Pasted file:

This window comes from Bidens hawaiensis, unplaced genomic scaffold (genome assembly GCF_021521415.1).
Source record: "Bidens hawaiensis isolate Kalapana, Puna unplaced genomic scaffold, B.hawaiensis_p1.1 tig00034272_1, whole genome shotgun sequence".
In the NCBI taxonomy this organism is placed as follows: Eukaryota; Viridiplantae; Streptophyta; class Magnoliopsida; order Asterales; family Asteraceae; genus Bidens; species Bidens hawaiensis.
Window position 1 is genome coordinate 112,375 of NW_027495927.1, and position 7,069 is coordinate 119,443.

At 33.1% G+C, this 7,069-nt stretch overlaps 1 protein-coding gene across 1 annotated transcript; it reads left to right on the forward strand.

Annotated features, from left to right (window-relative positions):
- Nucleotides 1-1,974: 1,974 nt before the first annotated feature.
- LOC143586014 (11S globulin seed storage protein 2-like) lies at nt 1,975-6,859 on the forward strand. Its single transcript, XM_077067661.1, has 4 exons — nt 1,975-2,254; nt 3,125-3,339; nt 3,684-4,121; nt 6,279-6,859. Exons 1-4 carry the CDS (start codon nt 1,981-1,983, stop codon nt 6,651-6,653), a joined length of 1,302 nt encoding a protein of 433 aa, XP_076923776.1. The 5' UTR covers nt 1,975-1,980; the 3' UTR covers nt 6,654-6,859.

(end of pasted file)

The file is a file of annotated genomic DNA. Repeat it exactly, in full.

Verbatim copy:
This window comes from Bidens hawaiensis, unplaced genomic scaffold (genome assembly GCF_021521415.1).
Source record: "Bidens hawaiensis isolate Kalapana, Puna unplaced genomic scaffold, B.hawaiensis_p1.1 tig00034272_1, whole genome shotgun sequence".
In the NCBI taxonomy this organism is placed as follows: Eukaryota; Viridiplantae; Streptophyta; class Magnoliopsida; order Asterales; family Asteraceae; genus Bidens; species Bidens hawaiensis.
Window position 1 is genome coordinate 112,375 of NW_027495927.1, and position 7,069 is coordinate 119,443.

At 33.1% G+C, this 7,069-nt stretch overlaps 1 protein-coding gene across 1 annotated transcript; it reads left to right on the forward strand.

Annotated features, from left to right (window-relative positions):
- Nucleotides 1-1,974: 1,974 nt before the first annotated feature.
- LOC143586014 (11S globulin seed storage protein 2-like) lies at nt 1,975-6,859 on the forward strand. Its single transcript, XM_077067661.1, has 4 exons — nt 1,975-2,254; nt 3,125-3,339; nt 3,684-4,121; nt 6,279-6,859. Exons 1-4 carry the CDS (start codon nt 1,981-1,983, stop codon nt 6,651-6,653), a joined length of 1,302 nt encoding a protein of 433 aa, XP_076923776.1. The 5' UTR covers nt 1,975-1,980; the 3' UTR covers nt 6,654-6,859.